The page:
Improving Nutrition in Toddlers With Cystic Fibrosis: Feasibility of a Behavioral Parent-Training Intervention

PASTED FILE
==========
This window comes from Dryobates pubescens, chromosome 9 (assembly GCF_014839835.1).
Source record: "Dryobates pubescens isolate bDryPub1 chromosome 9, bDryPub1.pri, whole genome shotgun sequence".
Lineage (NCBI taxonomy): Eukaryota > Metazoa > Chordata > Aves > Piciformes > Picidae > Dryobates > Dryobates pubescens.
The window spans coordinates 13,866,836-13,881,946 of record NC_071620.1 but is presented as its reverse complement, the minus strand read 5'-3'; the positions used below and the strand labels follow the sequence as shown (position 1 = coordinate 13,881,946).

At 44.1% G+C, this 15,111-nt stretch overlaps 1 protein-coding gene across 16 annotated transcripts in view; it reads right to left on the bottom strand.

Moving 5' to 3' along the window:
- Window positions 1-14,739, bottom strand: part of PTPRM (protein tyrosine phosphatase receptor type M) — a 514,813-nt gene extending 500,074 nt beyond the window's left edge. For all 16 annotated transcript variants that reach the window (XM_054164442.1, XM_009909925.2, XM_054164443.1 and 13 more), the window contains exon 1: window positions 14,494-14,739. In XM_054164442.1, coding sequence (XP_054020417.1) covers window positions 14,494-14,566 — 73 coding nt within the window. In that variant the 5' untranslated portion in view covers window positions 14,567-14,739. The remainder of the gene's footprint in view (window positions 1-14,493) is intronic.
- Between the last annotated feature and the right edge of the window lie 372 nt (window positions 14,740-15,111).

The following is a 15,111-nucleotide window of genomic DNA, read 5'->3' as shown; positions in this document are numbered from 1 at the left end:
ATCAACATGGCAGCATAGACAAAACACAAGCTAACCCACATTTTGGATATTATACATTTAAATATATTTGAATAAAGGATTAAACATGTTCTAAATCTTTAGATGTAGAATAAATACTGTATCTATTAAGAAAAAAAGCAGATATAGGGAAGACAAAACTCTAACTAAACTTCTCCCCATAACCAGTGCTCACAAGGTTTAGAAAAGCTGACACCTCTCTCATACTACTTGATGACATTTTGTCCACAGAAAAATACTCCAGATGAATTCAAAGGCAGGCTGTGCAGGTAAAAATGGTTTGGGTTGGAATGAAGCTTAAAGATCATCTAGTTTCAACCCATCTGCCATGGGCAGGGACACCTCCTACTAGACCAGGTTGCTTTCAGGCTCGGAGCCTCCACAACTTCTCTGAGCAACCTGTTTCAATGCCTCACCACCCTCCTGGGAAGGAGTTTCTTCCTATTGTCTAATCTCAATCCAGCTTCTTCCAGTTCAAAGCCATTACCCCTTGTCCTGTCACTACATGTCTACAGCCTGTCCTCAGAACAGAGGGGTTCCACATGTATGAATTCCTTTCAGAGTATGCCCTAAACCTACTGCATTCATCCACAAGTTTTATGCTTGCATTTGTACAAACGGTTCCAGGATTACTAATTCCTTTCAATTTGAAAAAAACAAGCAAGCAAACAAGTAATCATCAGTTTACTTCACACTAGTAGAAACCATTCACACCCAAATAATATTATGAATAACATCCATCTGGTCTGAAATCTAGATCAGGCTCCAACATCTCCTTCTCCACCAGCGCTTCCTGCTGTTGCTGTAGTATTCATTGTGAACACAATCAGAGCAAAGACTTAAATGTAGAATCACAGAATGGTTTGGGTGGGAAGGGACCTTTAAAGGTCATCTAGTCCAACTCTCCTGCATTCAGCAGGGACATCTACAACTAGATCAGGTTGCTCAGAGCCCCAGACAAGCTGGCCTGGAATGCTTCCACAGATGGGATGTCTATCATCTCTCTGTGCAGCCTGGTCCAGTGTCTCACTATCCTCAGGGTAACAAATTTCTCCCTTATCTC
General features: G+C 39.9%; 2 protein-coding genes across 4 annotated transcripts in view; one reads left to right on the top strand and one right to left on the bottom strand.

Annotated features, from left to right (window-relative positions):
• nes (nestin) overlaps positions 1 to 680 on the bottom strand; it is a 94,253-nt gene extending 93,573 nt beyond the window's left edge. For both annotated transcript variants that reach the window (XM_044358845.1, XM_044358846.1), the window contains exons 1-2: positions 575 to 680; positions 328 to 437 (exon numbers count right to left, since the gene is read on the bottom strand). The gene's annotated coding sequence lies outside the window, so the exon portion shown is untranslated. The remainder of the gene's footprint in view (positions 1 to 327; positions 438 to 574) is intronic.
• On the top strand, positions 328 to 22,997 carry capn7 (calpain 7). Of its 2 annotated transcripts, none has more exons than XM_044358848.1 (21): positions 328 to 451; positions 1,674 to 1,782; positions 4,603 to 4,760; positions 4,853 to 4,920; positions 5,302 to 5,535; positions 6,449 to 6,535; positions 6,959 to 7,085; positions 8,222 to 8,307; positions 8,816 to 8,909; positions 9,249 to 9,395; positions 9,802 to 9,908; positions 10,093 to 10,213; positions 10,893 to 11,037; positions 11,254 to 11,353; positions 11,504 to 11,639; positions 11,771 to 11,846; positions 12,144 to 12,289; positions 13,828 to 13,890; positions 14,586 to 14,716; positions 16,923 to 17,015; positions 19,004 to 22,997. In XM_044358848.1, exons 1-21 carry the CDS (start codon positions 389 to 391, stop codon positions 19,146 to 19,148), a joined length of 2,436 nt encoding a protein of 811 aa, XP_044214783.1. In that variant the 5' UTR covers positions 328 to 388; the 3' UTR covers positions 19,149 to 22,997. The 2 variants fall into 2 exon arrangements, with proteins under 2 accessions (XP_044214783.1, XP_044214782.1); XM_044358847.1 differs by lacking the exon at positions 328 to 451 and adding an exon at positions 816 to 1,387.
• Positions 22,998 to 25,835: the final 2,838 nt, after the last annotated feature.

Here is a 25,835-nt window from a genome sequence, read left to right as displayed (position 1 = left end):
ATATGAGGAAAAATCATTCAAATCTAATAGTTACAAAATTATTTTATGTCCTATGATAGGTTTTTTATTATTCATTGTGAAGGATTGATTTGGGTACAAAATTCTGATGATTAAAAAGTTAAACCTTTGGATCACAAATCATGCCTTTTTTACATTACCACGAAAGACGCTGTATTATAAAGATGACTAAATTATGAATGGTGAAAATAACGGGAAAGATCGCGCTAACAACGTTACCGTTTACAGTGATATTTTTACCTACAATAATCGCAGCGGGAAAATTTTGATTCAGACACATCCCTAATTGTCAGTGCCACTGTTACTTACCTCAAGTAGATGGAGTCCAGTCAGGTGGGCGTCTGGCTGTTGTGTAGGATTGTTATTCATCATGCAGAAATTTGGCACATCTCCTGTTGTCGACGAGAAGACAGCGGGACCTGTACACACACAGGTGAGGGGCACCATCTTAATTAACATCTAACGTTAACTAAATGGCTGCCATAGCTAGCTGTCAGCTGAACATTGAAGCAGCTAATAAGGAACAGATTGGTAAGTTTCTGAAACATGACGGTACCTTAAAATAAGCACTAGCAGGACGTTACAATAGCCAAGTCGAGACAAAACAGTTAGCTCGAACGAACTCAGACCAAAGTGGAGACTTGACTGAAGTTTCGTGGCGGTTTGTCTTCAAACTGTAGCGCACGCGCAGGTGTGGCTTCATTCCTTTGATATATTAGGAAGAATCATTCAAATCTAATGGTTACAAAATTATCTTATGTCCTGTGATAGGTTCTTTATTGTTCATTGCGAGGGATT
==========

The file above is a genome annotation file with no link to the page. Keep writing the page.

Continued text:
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This study tested feasibility of a developmentally sensitive adaptation of a behaviorally based group parent-training intervention designed to improve adherence to cystic fibrosis nutrition recommendations and address a variety of mealtime behavior management problems. Modifications to the original intervention are described. Parents of 4 children ages 21 to 31 months with cystic fibrosis participated. Two children were malnourished and had primary goals of increasing intake and weight; 2 were adequately nourished and had primary goals of improving diet quality. Additional data are provided for 1 child regarding child disruptive behavior. Anthropometric data were collected at baseline, pre- and posttreatment, and follow-up and retrospectively via chart review. Families completed 3-day diet diaries across 2 baseline weeks, 6 weeks of intervention, and at a 12-week postintervention follow-up. Data support acceptability of this intervention to parent participants. The 2 malnourished children increased caloric intake throughout the intervention and demonstrated clinically significant weight gains at posttreatment. Furthermore, these gains were maintained at follow-up. One of the 2 adequately nourished children demonstrated improved diet quality. Findings provide some support for the feasibility for parent group intervention providing training in cystic fibrosis-specific child behavior management skills to multiple families. Preliminary results suggest that this intervention may provide benefits to parents who often struggle with the demands of nutrition requirements and toddler behavior.

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